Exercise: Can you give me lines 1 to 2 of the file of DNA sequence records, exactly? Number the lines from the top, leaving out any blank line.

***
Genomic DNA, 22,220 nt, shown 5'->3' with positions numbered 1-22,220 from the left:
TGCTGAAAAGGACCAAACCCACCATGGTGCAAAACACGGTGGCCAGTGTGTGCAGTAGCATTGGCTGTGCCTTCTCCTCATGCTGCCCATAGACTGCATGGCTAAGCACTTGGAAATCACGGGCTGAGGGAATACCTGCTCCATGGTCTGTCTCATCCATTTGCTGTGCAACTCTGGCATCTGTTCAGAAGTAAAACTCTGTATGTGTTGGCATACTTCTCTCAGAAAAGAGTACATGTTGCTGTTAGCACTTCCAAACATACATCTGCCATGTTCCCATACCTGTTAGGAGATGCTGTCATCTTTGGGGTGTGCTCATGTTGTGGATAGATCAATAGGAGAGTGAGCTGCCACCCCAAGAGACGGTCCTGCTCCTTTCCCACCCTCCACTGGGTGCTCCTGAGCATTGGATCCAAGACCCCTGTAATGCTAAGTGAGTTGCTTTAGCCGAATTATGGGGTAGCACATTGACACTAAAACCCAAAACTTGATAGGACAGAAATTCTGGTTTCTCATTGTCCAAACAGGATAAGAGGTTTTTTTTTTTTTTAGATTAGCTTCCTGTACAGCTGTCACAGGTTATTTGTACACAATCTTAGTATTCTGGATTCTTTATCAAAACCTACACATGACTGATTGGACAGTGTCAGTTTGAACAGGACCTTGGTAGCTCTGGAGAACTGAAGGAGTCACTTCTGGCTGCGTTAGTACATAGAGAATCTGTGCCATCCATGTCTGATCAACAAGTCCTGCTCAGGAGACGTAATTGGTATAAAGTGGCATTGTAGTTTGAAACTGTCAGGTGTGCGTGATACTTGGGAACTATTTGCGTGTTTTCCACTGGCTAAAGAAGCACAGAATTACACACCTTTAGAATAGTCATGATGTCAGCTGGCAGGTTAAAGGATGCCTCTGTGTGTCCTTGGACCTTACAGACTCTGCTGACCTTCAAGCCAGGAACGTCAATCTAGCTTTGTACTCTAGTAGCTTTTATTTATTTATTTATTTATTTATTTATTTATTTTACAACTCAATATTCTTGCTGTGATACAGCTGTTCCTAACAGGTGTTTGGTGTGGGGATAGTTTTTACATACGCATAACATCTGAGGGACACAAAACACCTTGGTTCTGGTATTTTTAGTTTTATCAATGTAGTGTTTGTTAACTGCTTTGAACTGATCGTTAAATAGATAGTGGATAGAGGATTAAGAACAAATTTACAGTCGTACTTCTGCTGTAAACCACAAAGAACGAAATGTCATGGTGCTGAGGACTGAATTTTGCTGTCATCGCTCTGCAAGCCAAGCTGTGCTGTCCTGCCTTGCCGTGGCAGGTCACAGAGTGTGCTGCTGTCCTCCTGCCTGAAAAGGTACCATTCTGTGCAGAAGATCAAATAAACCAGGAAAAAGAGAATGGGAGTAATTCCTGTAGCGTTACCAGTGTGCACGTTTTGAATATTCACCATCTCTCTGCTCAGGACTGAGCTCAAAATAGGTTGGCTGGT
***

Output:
Genomic DNA, 22,220 nt, shown 5'->3' with positions numbered 1-22,220 from the left:
TGCTGAAAAGGACCAAACCCACCATGGTGCAAAACACGGTGGCCAGTGTGTGCAGTAGCATTGGCTGTGCCTTCTCCTCATGCTGCCCATAGACTGCATGGCTAAGCACTTGGAAATCACGGGCTGAGGGAATACCTGCTCCATGGTCTGTCTCATCCATTTGCTGTGCAACTCTGGCATCTGTTCAGAAGTAAAACTCTGTATGTGTTGGCATACTTCTCTCAGAAAAGAGTACATGTTGCTGTTAGCACTTCCAAACATACATCTGCCATGTTCCCATACCTGTTAGGAGATGCTGTCATCTTTGGGGTGTGCTCATGTTGTGGATAGATCAATAGGAGAGTGAGCTGCCACCCCAAGAGACGGTCCTGCTCCTTTCCCACCCTCCACTGGGTGCTCCTGAGCATTGGATCCAAGACCCCTGTAATGCTAAGTGAGTTGCTTTAGCCGAATTATGGGGTAGCACATTGACACTAAAACCCAAAACTTGATAGGACAGAAATTCTGGTTTCTCATTGTCCAAACAGGATAAGAGGTTTTTTTTTTTTTTAGATTAGCTTCCTGTACAGCTGTCACAGGTTATTTGTACACAATCTTAGTATTCTGGATTCTTTATCAAAACCTACACATGACTGATTGGACAGTGTCAGTTTGAACAGGACCTTGGTAGCTCTGGAGAACTGAAGGAGTCACTTCTGGCTGCGTTAGTACATAGAGAATCTGTGCCATCCATGTCTGATCAACAAGTCCTGCTCAGGAGACGTAATTGGTATAAAGTGGCATTGTAGTTTGAAACTGTCAGGTGTGCGTGATACTTGGGAACTATTTGCGTGTTTTCCACTGGCTAAAGAAGCACAGAATTACACACCTTTAGAATAGTCATGATGTCAGCTGGCAGGTTAAAGGATGCCTCTGTGTGTCCTTGGACCTTACAGACTCTGCTGACCTTCAAGCCAGGAACGTCAATCTAGCTTTGTACTCTAGTAGCTTTTATTTATTTATTTATTTATTTATTTATTTATTTTACAACTCAATATTCTTGCTGTGATACAGCTGTTCCTAACAGGTGTTTGGTGTGGGGATAGTTTTTACATACGCATAACATCTGAGGGACACAAAACACCTTGGTTCTGGTATTTTTAGTTTTATCAATGTAGTGTTTGTTAACTGCTTTGAACTGATCGTTAAATAGATAGTGGATAGAGGATTAAGAACAAATTTACAGTCGTACTTCTGCTGTAAACCACAAAGAACGAAATGTCATGGTGCTGAGGACTGAATTTTGCTGTCATCGCTCTGCAAGCCAAGCTGTGCTGTCCTGCCTTGCCGTGGCAGGTCACAGAGTGTGCTGCTGTCCTCCTGCCTGAAAAGGTACCATTCTGTGCAGAAGATCAAATAAACCAGGAAAAAGAGAATGGGAGTAATTCCTGTAGCGTTACCAGTGTGCACGTTTTGAATATTCACCATCTCTCTGCTCAGGACTGAGCTCAAAATAGGTTGGCTGGT